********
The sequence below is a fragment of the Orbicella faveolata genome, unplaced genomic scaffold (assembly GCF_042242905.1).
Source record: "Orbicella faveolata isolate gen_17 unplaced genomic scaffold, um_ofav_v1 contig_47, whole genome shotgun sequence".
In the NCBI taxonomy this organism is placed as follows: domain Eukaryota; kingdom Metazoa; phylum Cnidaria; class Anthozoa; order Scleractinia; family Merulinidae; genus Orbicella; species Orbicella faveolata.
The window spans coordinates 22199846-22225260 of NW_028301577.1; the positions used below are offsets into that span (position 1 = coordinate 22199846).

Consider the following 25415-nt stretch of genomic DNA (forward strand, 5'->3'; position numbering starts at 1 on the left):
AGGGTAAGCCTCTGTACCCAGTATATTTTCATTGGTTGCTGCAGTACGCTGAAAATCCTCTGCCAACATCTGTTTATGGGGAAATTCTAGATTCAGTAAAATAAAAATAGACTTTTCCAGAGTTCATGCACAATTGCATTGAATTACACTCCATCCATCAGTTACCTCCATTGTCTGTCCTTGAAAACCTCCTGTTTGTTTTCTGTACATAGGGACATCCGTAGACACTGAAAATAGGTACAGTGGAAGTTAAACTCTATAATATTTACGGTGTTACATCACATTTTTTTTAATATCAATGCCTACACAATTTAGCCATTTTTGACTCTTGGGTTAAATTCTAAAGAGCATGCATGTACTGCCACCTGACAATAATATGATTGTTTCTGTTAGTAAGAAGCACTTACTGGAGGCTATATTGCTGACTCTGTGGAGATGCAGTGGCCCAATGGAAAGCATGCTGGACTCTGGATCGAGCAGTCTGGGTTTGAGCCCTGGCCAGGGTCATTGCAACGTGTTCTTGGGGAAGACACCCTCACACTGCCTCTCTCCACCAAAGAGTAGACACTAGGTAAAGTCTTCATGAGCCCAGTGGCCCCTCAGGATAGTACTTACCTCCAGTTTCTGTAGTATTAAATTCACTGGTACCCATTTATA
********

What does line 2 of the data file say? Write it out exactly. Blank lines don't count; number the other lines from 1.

Source record: "Orbicella faveolata isolate gen_17 unplaced genomic scaffold, um_ofav_v1 contig_47, whole genome shotgun sequence".